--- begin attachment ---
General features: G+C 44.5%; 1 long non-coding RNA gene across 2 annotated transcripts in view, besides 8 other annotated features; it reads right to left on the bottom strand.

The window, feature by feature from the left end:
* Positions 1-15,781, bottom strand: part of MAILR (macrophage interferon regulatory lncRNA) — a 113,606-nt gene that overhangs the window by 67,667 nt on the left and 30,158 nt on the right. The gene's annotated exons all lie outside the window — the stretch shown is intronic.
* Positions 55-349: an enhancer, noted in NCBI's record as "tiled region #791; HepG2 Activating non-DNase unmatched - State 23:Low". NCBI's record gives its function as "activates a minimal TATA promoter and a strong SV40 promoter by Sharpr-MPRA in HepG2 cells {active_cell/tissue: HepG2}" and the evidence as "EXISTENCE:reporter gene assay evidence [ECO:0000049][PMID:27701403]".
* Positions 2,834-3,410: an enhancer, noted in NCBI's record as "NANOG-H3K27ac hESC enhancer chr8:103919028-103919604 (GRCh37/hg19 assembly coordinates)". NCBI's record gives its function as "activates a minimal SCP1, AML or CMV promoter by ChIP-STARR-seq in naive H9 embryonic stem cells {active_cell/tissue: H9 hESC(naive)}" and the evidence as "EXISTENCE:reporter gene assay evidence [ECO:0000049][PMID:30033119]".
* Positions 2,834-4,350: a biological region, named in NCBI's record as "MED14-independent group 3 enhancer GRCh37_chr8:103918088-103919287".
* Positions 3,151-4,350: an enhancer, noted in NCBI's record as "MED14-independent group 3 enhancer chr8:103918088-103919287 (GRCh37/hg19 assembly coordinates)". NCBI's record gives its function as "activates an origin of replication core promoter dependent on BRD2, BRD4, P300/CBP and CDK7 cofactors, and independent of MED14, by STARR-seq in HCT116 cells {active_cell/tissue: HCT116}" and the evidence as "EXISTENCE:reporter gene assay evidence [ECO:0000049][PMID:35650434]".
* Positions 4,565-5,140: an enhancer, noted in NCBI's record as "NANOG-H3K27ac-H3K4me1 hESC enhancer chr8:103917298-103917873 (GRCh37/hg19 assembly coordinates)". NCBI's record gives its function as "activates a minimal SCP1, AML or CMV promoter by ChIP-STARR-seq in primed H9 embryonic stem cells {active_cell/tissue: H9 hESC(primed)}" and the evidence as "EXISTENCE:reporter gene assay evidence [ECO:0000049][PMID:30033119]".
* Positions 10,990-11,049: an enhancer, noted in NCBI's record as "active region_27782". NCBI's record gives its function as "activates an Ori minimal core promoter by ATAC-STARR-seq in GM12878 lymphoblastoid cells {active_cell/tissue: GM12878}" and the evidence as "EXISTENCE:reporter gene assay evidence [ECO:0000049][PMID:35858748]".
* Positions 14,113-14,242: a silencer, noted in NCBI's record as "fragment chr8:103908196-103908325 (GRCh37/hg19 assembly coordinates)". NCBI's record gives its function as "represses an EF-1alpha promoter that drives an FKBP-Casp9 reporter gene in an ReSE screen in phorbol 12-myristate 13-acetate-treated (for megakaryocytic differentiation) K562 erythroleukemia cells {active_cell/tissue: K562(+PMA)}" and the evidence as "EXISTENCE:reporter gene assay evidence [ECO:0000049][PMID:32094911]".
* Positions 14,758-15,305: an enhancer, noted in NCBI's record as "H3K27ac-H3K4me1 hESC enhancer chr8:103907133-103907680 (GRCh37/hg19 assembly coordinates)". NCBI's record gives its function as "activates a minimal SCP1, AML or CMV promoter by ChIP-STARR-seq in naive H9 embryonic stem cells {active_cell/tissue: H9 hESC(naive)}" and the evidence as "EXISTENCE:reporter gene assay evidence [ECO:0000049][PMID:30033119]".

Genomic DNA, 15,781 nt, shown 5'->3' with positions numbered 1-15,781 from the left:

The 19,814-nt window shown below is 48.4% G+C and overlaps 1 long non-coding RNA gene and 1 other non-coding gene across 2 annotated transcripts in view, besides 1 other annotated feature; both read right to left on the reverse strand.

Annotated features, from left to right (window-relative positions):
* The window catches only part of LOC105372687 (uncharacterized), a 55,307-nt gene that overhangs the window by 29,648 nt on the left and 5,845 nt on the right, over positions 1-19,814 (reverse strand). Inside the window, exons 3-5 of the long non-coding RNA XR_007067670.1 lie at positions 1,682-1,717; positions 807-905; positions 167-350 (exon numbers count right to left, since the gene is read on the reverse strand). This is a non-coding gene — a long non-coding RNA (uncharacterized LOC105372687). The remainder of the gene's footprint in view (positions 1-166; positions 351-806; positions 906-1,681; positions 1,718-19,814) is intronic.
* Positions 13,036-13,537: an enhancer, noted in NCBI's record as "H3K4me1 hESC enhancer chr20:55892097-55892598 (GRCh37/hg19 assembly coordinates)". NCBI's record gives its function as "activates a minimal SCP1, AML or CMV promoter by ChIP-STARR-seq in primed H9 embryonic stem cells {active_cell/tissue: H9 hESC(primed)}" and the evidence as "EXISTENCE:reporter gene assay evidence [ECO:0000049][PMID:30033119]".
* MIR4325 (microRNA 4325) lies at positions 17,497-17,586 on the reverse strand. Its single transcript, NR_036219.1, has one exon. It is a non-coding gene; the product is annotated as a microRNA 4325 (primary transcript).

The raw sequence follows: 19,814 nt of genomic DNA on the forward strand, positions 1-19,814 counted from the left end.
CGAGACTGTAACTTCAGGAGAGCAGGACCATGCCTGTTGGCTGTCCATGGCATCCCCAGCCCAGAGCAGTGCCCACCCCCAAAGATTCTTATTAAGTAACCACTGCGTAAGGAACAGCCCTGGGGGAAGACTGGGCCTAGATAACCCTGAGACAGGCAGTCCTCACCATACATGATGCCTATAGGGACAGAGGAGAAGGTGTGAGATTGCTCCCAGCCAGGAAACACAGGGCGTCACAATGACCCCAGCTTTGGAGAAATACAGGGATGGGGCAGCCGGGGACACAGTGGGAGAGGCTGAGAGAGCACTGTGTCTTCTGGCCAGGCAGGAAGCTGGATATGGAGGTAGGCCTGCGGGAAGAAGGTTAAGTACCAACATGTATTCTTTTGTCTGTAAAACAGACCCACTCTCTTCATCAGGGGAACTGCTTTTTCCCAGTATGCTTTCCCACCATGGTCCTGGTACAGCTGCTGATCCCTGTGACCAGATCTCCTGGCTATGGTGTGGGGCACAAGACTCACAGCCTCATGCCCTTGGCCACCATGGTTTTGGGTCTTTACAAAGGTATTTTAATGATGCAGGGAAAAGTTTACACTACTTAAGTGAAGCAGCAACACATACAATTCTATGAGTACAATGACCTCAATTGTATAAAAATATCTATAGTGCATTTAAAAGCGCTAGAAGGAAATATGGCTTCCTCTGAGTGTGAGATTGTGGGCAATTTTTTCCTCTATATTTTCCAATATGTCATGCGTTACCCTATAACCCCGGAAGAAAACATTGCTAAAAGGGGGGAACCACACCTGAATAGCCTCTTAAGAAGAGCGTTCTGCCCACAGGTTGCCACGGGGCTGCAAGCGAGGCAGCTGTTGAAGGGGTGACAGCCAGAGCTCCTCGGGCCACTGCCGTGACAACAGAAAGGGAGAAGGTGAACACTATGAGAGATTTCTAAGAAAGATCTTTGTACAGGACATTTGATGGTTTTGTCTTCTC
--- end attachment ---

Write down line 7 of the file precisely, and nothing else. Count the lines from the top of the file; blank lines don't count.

* Positions 3,151-4,350: an enhancer, noted in NCBI's record as "MED14-independent group 3 enhancer chr8:103918088-103919287 (GRCh37/hg19 assembly coordinates)". NCBI's record gives its function as "activates an origin of replication core promoter dependent on BRD2, BRD4, P300/CBP and CDK7 cofactors, and independent of MED14, by STARR-seq in HCT116 cells {active_cell/tissue: HCT116}" and the evidence as "EXISTENCE:reporter gene assay evidence [ECO:0000049][PMID:35650434]".